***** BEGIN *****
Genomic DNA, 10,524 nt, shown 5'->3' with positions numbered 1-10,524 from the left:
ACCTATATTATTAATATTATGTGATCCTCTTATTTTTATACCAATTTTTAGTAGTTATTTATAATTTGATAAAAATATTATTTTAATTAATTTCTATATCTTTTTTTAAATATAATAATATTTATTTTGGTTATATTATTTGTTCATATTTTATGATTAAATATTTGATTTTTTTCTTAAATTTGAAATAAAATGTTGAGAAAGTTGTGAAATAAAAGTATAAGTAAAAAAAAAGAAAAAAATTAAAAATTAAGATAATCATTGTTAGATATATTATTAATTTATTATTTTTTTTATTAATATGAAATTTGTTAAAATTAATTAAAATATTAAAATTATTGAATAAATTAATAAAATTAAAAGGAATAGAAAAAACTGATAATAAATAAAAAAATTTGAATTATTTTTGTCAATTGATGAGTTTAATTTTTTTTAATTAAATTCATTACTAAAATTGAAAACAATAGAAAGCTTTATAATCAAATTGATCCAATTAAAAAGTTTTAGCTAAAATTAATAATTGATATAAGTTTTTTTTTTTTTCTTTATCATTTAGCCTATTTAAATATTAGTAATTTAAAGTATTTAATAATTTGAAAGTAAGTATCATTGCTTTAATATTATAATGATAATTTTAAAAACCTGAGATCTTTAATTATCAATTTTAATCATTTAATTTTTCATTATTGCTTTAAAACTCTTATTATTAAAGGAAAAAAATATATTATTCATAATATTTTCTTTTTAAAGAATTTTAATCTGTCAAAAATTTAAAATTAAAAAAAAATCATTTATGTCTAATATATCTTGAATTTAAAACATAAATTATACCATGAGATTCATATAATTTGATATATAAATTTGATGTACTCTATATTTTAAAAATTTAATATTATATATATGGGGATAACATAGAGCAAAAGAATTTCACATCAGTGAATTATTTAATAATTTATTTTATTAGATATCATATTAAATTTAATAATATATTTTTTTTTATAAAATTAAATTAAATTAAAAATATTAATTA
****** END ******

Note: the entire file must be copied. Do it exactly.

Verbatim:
Genomic DNA, 10,524 nt, shown 5'->3' with positions numbered 1-10,524 from the left:
ACCTATATTATTAATATTATGTGATCCTCTTATTTTTATACCAATTTTTAGTAGTTATTTATAATTTGATAAAAATATTATTTTAATTAATTTCTATATCTTTTTTTAAATATAATAATATTTATTTTGGTTATATTATTTGTTCATATTTTATGATTAAATATTTGATTTTTTTCTTAAATTTGAAATAAAATGTTGAGAAAGTTGTGAAATAAAAGTATAAGTAAAAAAAAAGAAAAAAATTAAAAATTAAGATAATCATTGTTAGATATATTATTAATTTATTATTTTTTTTATTAATATGAAATTTGTTAAAATTAATTAAAATATTAAAATTATTGAATAAATTAATAAAATTAAAAGGAATAGAAAAAACTGATAATAAATAAAAAAATTTGAATTATTTTTGTCAATTGATGAGTTTAATTTTTTTTAATTAAATTCATTACTAAAATTGAAAACAATAGAAAGCTTTATAATCAAATTGATCCAATTAAAAAGTTTTAGCTAAAATTAATAATTGATATAAGTTTTTTTTTTTTTCTTTATCATTTAGCCTATTTAAATATTAGTAATTTAAAGTATTTAATAATTTGAAAGTAAGTATCATTGCTTTAATATTATAATGATAATTTTAAAAACCTGAGATCTTTAATTATCAATTTTAATCATTTAATTTTTCATTATTGCTTTAAAACTCTTATTATTAAAGGAAAAAAATATATTATTCATAATATTTTCTTTTTAAAGAATTTTAATCTGTCAAAAATTTAAAATTAAAAAAAAATCATTTATGTCTAATATATCTTGAATTTAAAACATAAATTATACCATGAGATTCATATAATTTGATATATAAATTTGATGTACTCTATATTTTAAAAATTTAATATTATATATATGGGGATAACATAGAGCAAAAGAATTTCACATCAGTGAATTATTTAATAATTTATTTTATTAGATATCATATTAAATTTAATAATATATTTTTTTTTATAAAATTAAATTAAATTAAAAATATTAATTA